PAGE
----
Citalopram May Reduce Negative Symptoms in First Episode Schizophrenia

Woman taking a pill
Woman taking a pill
Investigators found that for patients who had a longer duration preceding treatment of psychosis with first episode schizophrenia the combination of citalopram and rehabilitation therapy is beneficial.

Citalopram maintenance therapy appears to reduce negative symptoms in patients with first episode schizophrenia (FES), yet shows no benefit for minimizing symptoms of subsyndromal depression. This is according to a study published in Schizophrenia Research.

Over a period of 52 weeks, researchers treated patients with FES with either add-on citalopram in addition to a second-generation antipsychotic (n=49) or placebo plus a second-generation antipsychotic (n=46). The initial citalopram dosage was 20 mg once per day, which increased after 1 week of 40 mg once per day, if tolerated.

Patients also received a total of 16 sessions of weekly psychoeducation, as well as relapse prevention planning. Cognitive-behavioral therapy was also administered to patients who demonstrated moderate suicidality at 12 sessions. The Scale for Assessment of Negative Symptoms and Calgary Depression Scale for Schizophrenia were used to assess negative and depressive symptoms, respectively, at various time points throughout the study.

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A greater therapeutic benefit was noted for citalopram vs placebo in reducing negative symptoms (P =.04). In participants with a duration of untreated psychosis (DUP) of <18 weeks and a DUP of >18 weeks, the effect sizes of the study treatment were 0.32 and 0.52, respectively. No difference was observed between the citalopram and placebo groups with regard to the rates of new-onset depression. A greater reduction in depression ratings were observed in the placebo group vs the citalopram group in the mixed effects area under the curve analysis (P =.02).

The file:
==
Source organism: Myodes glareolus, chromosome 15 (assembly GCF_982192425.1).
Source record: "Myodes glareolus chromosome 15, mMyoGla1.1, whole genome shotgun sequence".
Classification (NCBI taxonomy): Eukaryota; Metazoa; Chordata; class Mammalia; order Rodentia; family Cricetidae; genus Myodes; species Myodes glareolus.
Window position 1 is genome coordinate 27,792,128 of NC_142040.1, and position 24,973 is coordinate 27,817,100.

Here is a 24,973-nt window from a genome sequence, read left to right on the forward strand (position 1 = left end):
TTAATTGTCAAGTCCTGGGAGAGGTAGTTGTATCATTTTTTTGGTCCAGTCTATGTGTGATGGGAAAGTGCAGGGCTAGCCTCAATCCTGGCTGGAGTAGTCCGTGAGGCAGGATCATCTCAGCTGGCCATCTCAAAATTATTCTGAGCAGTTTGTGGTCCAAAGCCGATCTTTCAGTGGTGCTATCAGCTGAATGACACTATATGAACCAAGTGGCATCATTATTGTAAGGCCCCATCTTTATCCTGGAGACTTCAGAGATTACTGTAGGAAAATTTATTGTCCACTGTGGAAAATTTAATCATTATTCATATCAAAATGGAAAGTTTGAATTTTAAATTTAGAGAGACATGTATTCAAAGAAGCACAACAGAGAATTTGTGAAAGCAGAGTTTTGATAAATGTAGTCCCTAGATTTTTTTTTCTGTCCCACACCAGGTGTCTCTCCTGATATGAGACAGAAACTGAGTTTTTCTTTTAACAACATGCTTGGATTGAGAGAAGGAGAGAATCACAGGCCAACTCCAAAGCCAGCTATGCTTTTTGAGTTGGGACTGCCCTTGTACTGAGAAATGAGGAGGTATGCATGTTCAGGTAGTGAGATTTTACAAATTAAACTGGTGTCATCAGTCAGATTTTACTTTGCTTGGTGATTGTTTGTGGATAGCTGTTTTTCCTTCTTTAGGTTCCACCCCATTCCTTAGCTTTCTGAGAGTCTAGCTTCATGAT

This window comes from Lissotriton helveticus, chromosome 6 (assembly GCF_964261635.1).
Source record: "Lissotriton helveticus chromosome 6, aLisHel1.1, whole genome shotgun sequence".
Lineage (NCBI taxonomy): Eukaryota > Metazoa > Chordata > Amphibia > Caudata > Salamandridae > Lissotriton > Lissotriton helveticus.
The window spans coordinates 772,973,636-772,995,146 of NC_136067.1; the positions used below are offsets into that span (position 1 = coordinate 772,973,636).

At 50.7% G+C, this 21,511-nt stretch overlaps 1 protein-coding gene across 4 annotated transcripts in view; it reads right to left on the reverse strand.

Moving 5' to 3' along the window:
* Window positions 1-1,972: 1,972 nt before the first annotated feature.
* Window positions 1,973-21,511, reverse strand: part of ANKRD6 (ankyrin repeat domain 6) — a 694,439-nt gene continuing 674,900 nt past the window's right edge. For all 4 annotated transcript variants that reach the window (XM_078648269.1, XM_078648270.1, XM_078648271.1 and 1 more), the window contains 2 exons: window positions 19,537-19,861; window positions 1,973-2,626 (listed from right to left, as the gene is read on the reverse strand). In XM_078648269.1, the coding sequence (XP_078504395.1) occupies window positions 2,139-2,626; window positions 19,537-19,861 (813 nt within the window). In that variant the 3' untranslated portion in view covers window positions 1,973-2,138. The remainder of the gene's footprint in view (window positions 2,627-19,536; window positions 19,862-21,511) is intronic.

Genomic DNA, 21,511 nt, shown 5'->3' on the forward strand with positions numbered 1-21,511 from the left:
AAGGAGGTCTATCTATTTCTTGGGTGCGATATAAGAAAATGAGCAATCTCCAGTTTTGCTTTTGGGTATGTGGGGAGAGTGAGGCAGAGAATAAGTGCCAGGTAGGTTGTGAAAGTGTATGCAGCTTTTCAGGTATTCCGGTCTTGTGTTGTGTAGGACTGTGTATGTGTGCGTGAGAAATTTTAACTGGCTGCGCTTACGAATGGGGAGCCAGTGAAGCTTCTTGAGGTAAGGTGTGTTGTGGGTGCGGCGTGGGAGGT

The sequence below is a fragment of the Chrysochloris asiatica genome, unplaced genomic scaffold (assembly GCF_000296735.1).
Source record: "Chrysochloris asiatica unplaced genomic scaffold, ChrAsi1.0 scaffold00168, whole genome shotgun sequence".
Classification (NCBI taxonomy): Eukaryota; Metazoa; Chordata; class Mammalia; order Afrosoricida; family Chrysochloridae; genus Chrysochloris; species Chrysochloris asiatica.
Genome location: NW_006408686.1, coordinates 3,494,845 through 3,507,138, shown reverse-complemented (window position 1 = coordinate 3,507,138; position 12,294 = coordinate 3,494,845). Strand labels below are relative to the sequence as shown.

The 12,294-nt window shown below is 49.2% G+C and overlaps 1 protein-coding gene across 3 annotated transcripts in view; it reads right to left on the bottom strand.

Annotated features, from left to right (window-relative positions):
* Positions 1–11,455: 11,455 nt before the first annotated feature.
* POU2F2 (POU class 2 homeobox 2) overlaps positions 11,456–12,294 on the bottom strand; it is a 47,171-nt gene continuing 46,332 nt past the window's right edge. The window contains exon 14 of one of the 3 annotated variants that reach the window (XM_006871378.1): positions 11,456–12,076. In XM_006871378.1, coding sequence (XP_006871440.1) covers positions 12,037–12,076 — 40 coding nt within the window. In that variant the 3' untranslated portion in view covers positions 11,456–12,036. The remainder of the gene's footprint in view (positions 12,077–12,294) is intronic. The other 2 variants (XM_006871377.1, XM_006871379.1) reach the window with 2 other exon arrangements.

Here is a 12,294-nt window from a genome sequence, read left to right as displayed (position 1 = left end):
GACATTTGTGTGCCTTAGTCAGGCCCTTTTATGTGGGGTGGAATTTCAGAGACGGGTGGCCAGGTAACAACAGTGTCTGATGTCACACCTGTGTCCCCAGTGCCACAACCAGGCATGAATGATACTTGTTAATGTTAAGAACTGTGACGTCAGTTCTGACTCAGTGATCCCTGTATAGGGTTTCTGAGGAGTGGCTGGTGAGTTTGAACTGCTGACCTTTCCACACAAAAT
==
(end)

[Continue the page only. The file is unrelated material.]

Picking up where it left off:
Limitations of the study included the high attrition rates, the exploratory nature of the analysis, and the small number of patients in the final cohort.

“Recent evidence suggests that antidepressants may act in part by increasing plasticity, thereby facilitating brain reorganization in response to enriched environmental stimulation,” the researcher wrote during the discussion of the longer effect sizes of therapy for patients with longer DUP. “It is possible that patients with longer DUP may lack the plasticity to respond to enhanced environmental stimulation and may benefit from a combination of an antidepressant and a rehabilitation program.”


Goff DC, Freudenreich O, Cather C, et al. Citalopram in first episode schizophrenia: the DECIFER trial [published online January 29, 2019]. Schizophr Res. doi: 10.1016/j.schres.2019.01.028